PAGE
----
By LAMECH JOHNSON
Tribune Staff Reporter
JUSTICE Indra Charles on Friday found that the Royal Bahamas Police Force were liable for an incident in 2015 that culminated in the arrest of a civil servant at his home.
Gilford Lloyd, a Senior Fisheries Officer at the Department of Marine Resources brought a civil action against Chief Supt Theophilus Cunningham, Commissioner of Police Ellison Greenslade and the Attorney General concerning an incident at his Yellow Elder Gardens home on January 9, 2015 to search for someone who did not live there.
Lloyd, sought damages for unlawful entry, assault, unlawful arrest, false imprisonment and punitive damages, among other reliefs and declarations from the Supreme Court.
Lloyd testified that around 10pm on the date in question, police officers reportedly under the command of Chief Supt Cunningham, kicked down the door of Mr Lloyd’s home, identified themselves as police, placed a gun to his head, ordered him to get down on the ground.
Lloyd, in shock at the situation, wet himself, and asked to be able to use the restroom.
After being allowed to do so, he was handcuffed and brought outside to one of seven police cars that were in the street, with his neighbours looking on.
After some 30 minutes, Chief Supt Cunningham reportedly looked him over and ordered his release. It was at this time that he noticed the front door of his home had been damaged.
He was able to determine the identity of the commanding officer because junior officers at the scene referred to the surname and rank of the senior officer, the court was told.
After doing an online search, he learned the full name of the senior officer who was conducting the operation and ordered his eventual release.
Lloyd called a neighbour, Nelson Strachan, to testify in his defence and Strachan told the court that when the brigade of police cars had first arrived and officers indicated that they were looking for a ‘Dominic’, he reportedly told them that the individual they were looking for lived on the next street.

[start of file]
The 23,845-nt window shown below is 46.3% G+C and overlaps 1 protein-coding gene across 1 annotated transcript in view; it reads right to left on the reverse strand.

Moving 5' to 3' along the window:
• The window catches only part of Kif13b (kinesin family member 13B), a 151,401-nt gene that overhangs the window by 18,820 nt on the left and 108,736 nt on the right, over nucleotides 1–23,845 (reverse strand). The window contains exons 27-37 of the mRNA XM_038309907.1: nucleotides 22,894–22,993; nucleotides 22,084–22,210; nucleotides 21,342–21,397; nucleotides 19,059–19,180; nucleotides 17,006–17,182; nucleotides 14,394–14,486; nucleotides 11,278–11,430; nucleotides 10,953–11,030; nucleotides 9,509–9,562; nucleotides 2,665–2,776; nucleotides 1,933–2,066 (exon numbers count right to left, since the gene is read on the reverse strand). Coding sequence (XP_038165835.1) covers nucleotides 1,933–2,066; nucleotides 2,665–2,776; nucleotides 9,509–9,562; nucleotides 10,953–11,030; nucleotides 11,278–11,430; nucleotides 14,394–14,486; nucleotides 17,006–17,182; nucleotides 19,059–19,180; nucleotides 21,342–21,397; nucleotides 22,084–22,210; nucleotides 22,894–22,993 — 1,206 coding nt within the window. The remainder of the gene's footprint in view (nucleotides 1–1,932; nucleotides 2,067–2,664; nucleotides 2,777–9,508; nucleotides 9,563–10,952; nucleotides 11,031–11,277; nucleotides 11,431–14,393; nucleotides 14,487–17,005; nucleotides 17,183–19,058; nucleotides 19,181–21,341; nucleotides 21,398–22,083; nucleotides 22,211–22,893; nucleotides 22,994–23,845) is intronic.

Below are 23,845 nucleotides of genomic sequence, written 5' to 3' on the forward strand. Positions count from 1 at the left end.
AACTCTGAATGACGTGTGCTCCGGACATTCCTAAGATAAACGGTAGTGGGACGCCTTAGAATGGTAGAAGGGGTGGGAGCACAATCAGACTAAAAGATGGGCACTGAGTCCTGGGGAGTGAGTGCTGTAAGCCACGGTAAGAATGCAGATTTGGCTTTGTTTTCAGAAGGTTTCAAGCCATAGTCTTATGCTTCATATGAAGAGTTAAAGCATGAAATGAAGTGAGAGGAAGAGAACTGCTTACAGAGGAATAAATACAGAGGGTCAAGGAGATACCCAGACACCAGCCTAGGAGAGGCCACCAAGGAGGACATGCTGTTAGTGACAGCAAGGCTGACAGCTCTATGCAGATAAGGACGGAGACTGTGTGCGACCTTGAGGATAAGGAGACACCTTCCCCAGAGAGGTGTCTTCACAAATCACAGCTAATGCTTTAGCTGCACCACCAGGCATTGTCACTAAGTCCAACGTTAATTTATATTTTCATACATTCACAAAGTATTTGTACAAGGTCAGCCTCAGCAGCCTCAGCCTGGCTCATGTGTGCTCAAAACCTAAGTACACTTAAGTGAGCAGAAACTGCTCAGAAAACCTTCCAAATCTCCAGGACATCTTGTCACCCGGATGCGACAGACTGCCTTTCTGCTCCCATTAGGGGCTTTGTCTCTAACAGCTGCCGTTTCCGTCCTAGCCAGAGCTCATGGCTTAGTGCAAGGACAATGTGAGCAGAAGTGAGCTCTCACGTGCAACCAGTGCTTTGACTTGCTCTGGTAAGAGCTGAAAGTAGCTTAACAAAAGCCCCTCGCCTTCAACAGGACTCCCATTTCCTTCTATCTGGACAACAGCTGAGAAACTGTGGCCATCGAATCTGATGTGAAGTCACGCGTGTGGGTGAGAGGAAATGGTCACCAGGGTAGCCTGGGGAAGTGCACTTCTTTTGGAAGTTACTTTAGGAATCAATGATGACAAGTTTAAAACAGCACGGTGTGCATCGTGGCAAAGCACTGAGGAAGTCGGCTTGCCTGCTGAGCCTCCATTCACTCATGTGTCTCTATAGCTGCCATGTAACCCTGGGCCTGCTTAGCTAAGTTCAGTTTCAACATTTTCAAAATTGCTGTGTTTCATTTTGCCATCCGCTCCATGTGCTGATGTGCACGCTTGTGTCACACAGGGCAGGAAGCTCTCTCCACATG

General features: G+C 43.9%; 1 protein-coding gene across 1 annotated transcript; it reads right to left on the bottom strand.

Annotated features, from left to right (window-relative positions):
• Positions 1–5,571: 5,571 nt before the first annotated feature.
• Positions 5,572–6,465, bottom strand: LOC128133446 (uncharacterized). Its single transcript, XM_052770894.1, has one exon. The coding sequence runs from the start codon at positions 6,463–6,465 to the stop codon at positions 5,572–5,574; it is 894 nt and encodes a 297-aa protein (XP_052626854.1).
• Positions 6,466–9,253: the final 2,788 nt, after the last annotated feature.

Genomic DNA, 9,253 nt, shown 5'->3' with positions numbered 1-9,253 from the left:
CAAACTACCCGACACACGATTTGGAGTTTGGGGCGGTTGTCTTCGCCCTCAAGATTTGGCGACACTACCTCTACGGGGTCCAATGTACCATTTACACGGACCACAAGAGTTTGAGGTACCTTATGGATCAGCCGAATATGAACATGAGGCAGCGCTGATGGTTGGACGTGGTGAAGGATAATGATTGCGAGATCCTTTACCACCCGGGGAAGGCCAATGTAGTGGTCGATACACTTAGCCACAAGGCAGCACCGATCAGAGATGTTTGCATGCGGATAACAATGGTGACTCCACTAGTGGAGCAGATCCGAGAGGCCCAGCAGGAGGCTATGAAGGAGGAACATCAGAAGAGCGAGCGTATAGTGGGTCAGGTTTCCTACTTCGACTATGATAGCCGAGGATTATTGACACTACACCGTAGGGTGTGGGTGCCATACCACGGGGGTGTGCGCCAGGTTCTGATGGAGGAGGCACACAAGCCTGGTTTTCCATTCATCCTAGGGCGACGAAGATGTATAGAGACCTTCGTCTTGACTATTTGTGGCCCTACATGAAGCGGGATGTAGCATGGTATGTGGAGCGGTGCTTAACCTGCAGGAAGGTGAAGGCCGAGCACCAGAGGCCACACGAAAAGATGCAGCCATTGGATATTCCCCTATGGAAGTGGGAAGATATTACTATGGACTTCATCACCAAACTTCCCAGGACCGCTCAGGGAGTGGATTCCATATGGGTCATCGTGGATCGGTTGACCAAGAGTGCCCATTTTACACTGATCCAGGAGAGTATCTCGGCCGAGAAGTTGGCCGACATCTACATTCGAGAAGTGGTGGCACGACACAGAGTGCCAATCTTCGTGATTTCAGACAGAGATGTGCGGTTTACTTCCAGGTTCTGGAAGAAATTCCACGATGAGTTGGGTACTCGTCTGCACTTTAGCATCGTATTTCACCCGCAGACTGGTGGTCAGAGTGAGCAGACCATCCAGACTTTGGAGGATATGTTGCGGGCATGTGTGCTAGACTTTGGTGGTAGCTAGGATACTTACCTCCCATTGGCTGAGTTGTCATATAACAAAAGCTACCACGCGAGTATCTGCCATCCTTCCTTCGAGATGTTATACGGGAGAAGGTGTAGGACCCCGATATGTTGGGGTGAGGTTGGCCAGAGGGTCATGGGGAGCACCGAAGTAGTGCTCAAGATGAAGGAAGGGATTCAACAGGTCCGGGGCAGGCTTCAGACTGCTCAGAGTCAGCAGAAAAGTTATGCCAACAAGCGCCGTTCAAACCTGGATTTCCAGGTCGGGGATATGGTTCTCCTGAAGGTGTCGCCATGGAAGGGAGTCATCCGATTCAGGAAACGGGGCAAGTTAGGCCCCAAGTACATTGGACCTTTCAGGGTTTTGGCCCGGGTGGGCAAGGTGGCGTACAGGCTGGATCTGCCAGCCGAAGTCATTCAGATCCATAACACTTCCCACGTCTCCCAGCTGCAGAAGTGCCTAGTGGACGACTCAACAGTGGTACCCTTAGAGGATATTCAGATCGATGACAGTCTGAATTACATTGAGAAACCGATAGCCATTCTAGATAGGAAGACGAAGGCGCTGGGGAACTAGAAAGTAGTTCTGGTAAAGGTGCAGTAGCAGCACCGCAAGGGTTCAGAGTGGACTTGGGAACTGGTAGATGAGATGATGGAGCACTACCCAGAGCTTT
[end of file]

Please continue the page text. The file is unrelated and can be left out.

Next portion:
However, the officers reportedly ignored him and barged into the home where they later brought Lloyd out in cuffs.
Chief Supt Cunningham, in his testimony before Justice Charles, denied that he was ever present and therefore could not have ordered or conducted the operation that resulted in Lloyd’s detention and duress.
He further noted that for the period of October 2014 to March 2015, he was responsible for operations concerning Eastern districts of New Providence and that Yellow Elder did not fall within that area.
Justice Charles on Friday said that she had the opportunity to observe the demeanor of the witnesses who gave evidence.
“It is always difficult for a judge to tell who is telling the truth when the evidence is divergent (but) I am fortified that I believe the evidence of the plaintiff,” the judge said.
She also accepted the evidence of Strachan, which she said corroborated what Lloyd had said under oath.
She found that the police were liable for the incident that occurred at Lloyd’s home.
The judge said the quantum of damags will be determined at a hearing on November 1 at which time the full judgment should be available.
However, she added that this did not exclude the legal parties from reaching an agreed sum on damages that should be awarded to Mr Lloyd.
Christina Galanos and Bjorn Ferguson appeared for Mr Lloyd while Kenrah Newry appeared for the Crown.